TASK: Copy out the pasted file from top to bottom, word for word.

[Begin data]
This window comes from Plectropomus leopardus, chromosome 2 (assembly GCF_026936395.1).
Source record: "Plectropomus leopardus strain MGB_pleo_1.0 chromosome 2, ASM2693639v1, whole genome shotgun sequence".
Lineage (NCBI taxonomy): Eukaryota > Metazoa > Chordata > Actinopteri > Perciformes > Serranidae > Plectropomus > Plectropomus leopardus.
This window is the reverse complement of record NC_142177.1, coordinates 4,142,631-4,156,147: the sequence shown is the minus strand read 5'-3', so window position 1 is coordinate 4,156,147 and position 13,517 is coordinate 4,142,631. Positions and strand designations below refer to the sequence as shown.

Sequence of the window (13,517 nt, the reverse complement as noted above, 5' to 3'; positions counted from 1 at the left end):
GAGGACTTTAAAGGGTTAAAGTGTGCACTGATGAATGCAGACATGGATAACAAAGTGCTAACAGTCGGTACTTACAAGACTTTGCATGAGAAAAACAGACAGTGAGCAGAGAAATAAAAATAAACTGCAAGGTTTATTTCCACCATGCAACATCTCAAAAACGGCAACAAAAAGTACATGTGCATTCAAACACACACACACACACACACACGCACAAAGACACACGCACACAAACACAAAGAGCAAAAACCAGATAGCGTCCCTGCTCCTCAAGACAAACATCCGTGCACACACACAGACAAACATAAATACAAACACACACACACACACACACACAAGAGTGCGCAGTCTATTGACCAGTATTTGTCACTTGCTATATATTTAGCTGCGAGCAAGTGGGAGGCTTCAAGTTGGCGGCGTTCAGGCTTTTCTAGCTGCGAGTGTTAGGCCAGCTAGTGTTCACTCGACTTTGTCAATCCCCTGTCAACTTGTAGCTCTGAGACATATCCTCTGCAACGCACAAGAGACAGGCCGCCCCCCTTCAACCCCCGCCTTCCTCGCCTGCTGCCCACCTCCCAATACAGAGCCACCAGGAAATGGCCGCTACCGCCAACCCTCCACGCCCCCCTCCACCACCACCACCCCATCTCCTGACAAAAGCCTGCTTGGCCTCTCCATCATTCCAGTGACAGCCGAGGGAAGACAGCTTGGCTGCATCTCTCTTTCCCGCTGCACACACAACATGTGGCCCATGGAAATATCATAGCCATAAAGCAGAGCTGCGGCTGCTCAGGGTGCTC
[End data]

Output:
This window comes from Plectropomus leopardus, chromosome 2 (assembly GCF_026936395.1).
Source record: "Plectropomus leopardus strain MGB_pleo_1.0 chromosome 2, ASM2693639v1, whole genome shotgun sequence".
Lineage (NCBI taxonomy): Eukaryota > Metazoa > Chordata > Actinopteri > Perciformes > Serranidae > Plectropomus > Plectropomus leopardus.
This window is the reverse complement of record NC_142177.1, coordinates 4,142,631-4,156,147: the sequence shown is the minus strand read 5'-3', so window position 1 is coordinate 4,156,147 and position 13,517 is coordinate 4,142,631. Positions and strand designations below refer to the sequence as shown.

Sequence of the window (13,517 nt, the reverse complement as noted above, 5' to 3'; positions counted from 1 at the left end):
GAGGACTTTAAAGGGTTAAAGTGTGCACTGATGAATGCAGACATGGATAACAAAGTGCTAACAGTCGGTACTTACAAGACTTTGCATGAGAAAAACAGACAGTGAGCAGAGAAATAAAAATAAACTGCAAGGTTTATTTCCACCATGCAACATCTCAAAAACGGCAACAAAAAGTACATGTGCATTCAAACACACACACACACACACACACGCACAAAGACACACGCACACAAACACAAAGAGCAAAAACCAGATAGCGTCCCTGCTCCTCAAGACAAACATCCGTGCACACACACAGACAAACATAAATACAAACACACACACACACACACACACAAGAGTGCGCAGTCTATTGACCAGTATTTGTCACTTGCTATATATTTAGCTGCGAGCAAGTGGGAGGCTTCAAGTTGGCGGCGTTCAGGCTTTTCTAGCTGCGAGTGTTAGGCCAGCTAGTGTTCACTCGACTTTGTCAATCCCCTGTCAACTTGTAGCTCTGAGACATATCCTCTGCAACGCACAAGAGACAGGCCGCCCCCCTTCAACCCCCGCCTTCCTCGCCTGCTGCCCACCTCCCAATACAGAGCCACCAGGAAATGGCCGCTACCGCCAACCCTCCACGCCCCCCTCCACCACCACCACCCCATCTCCTGACAAAAGCCTGCTTGGCCTCTCCATCATTCCAGTGACAGCCGAGGGAAGACAGCTTGGCTGCATCTCTCTTTCCCGCTGCACACACAACATGTGGCCCATGGAAATATCATAGCCATAAAGCAGAGCTGCGGCTGCTCAGGGTGCTC